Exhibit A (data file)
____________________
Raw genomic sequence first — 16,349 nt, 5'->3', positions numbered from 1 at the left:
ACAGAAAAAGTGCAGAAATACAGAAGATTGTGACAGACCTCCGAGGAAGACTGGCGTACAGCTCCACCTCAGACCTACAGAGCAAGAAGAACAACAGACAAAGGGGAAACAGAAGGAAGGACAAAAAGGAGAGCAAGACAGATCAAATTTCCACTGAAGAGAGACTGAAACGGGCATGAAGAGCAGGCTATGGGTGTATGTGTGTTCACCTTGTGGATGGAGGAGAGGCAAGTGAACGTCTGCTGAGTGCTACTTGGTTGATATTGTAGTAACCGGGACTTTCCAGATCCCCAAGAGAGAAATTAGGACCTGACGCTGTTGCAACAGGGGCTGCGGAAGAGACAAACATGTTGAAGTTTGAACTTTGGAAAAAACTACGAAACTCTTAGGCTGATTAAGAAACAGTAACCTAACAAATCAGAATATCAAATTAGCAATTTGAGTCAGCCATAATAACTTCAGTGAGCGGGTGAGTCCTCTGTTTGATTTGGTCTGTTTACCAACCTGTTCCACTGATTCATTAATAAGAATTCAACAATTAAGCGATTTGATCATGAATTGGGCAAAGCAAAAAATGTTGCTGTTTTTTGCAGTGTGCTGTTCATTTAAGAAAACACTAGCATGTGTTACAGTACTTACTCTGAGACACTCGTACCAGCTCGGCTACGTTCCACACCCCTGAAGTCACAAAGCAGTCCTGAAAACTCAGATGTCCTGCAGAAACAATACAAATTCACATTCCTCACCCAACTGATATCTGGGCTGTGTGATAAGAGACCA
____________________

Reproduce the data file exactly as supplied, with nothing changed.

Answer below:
Raw genomic sequence first — 16,349 nt, 5'->3', positions numbered from 1 at the left:
ACAGAAAAAGTGCAGAAATACAGAAGATTGTGACAGACCTCCGAGGAAGACTGGCGTACAGCTCCACCTCAGACCTACAGAGCAAGAAGAACAACAGACAAAGGGGAAACAGAAGGAAGGACAAAAAGGAGAGCAAGACAGATCAAATTTCCACTGAAGAGAGACTGAAACGGGCATGAAGAGCAGGCTATGGGTGTATGTGTGTTCACCTTGTGGATGGAGGAGAGGCAAGTGAACGTCTGCTGAGTGCTACTTGGTTGATATTGTAGTAACCGGGACTTTCCAGATCCCCAAGAGAGAAATTAGGACCTGACGCTGTTGCAACAGGGGCTGCGGAAGAGACAAACATGTTGAAGTTTGAACTTTGGAAAAAACTACGAAACTCTTAGGCTGATTAAGAAACAGTAACCTAACAAATCAGAATATCAAATTAGCAATTTGAGTCAGCCATAATAACTTCAGTGAGCGGGTGAGTCCTCTGTTTGATTTGGTCTGTTTACCAACCTGTTCCACTGATTCATTAATAAGAATTCAACAATTAAGCGATTTGATCATGAATTGGGCAAAGCAAAAAATGTTGCTGTTTTTTGCAGTGTGCTGTTCATTTAAGAAAACACTAGCATGTGTTACAGTACTTACTCTGAGACACTCGTACCAGCTCGGCTACGTTCCACACCCCTGAAGTCACAAAGCAGTCCTGAAAACTCAGATGTCCTGCAGAAACAATACAAATTCACATTCCTCACCCAACTGATATCTGGGCTGTGTGATAAGAGACCA